Worlds Collide has returned once again—did you miss the Robs? This series hones in on worthwhile shooting information that you can practice in your everyday (or competition life), courtesy of Rob Pincus (Personal Defense Network®) and Rob Leatham (Team Springfield™).
In this episode, Rob Leatham and Rob Pincus discuss the fundamentals of shooting on the move.
Shooting and moving
Shooting on the move has benefits in the world of competition. While shooting on the move may not help your accuracy, it can increase your efficiency in running a course of fire. Rather than engaging one target and then moving to a target further away, you can start traveling the distance while engaging that target. It's all about getting one second further down the line, because the timer keeps ticking away.
The trick to shooting on the move?
- Good grip and gun positioning in your stance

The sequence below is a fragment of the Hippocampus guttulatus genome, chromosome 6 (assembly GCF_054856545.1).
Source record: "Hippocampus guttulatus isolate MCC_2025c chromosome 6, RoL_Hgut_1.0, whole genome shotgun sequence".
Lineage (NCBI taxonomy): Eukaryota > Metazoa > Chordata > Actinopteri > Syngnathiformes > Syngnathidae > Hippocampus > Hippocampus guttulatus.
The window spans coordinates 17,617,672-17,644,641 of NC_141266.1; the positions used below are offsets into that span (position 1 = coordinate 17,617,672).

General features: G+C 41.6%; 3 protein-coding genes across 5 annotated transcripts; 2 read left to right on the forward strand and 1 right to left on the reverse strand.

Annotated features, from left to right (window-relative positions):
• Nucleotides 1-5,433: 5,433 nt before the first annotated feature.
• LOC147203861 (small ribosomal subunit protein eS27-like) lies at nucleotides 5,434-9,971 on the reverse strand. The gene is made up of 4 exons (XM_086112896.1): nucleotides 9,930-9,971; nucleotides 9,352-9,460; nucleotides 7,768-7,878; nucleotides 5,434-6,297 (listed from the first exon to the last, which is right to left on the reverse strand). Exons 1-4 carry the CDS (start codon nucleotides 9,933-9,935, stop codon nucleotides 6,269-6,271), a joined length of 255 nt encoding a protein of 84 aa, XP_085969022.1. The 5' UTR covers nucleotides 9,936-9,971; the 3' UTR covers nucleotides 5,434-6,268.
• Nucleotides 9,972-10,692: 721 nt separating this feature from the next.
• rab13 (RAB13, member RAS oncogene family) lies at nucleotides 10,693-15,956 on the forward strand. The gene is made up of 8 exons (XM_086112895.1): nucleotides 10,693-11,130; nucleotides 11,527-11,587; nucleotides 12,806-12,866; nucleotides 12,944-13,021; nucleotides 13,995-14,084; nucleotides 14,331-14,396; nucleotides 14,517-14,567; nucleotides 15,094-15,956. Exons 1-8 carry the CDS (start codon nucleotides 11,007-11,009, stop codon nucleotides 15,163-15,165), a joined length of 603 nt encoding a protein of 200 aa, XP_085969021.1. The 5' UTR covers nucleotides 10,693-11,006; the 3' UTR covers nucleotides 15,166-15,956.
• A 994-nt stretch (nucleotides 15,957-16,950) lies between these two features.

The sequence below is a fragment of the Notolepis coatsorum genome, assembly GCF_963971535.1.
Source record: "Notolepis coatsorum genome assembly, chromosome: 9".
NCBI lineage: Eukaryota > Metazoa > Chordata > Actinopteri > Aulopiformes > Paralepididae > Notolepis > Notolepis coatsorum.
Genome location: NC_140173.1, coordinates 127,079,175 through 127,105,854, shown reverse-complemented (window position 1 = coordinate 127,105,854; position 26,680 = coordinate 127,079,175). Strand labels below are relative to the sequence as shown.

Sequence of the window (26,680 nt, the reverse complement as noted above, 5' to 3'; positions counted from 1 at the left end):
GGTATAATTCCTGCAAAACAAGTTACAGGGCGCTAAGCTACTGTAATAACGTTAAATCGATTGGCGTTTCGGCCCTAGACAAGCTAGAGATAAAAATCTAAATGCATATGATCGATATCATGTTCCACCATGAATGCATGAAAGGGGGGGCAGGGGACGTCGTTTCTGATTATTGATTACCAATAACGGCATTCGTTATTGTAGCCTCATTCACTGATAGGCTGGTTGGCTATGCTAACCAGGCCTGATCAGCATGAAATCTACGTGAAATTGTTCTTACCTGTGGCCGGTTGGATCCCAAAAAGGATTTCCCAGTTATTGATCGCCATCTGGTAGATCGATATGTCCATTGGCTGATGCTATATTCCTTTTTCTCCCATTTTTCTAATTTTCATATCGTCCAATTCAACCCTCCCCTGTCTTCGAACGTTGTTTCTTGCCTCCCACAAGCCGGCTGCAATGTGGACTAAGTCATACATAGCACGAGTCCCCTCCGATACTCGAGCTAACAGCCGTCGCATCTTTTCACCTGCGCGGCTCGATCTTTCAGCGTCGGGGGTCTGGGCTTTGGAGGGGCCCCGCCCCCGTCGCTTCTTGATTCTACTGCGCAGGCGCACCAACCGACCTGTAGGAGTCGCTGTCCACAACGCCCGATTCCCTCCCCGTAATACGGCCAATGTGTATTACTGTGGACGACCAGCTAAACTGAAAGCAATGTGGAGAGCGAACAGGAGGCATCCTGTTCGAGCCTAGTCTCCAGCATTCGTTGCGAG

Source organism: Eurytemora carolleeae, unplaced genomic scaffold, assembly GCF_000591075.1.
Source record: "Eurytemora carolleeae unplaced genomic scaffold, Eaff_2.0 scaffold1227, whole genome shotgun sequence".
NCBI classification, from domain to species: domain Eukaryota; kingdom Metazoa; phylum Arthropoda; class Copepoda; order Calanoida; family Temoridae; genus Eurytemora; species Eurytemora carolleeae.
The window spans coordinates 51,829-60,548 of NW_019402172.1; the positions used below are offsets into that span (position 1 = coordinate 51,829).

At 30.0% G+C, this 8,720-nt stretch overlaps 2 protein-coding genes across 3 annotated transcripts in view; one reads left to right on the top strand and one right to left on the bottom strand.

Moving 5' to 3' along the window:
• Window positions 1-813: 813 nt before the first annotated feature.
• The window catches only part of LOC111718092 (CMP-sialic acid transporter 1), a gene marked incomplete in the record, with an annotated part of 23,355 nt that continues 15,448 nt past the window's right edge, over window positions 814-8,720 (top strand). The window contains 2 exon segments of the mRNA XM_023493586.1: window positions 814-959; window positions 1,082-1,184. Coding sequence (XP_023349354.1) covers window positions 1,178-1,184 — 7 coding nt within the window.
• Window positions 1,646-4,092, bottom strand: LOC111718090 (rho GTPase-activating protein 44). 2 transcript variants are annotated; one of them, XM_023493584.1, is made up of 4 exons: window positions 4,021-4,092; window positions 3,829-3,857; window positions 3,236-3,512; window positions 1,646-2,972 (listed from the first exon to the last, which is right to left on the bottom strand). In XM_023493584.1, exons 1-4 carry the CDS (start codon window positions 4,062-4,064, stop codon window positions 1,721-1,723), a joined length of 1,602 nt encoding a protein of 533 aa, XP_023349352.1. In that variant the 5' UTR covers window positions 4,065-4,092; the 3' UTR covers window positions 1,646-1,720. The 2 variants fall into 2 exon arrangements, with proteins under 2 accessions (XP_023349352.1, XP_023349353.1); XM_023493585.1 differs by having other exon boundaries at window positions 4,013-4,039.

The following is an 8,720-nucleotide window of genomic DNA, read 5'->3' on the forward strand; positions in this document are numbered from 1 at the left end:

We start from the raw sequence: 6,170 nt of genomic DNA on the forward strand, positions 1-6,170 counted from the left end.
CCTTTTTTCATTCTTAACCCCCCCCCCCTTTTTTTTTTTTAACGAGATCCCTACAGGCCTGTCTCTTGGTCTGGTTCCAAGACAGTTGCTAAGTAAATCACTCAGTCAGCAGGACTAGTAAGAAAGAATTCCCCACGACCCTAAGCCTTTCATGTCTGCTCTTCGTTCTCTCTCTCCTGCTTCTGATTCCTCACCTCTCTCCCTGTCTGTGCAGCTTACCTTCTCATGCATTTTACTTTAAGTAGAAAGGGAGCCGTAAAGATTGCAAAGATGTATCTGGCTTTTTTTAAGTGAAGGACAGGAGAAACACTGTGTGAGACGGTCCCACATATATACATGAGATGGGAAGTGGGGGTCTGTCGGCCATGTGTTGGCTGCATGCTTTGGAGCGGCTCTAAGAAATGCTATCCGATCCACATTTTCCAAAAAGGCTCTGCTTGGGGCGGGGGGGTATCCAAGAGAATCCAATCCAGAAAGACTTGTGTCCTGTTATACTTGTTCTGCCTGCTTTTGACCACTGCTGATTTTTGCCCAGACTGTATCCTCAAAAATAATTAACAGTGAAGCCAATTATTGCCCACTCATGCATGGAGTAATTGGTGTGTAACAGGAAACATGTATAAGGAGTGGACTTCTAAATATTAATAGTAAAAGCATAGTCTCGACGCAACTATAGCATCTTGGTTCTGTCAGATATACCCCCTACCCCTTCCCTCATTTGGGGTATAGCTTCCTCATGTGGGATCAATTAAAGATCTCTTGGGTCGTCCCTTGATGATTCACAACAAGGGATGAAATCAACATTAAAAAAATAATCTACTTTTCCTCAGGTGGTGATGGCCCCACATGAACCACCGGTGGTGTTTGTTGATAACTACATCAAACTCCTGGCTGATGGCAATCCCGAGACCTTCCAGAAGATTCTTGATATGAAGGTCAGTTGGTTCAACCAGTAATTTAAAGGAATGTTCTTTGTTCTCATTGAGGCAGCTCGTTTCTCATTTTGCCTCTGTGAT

- Awareness of when the gun is pointed at the target
- Keeping the upper body stable / level
- Good fundamental marksmanship skills
You're essentially doing the same things you would do while staying put and shooting.
From a tactical standpoint, unless you are actually running and making way to a safer place or increasing distance dramatically, shooting on the move won't make you safer.
Moving fast or violently dramatically increases the difficulty of hitting your target. For the competition shooter wanting to save precious seconds, shooting while moving allows you to cheat the clock. You move slower but get through the course of fire more quickly than you might have if just moving to a position and then engaging the targets.
In a home-defense scenario, you might choose to draw on the move, plant your feet and then shoot. In this case, you're primarily moving to gain better positioning, whereas in competition the goal is to save time.
In the end, shooting on the move in competition or defense scenarios are similar mechanically—the differences arise in the motivations and circumstances behind each situation.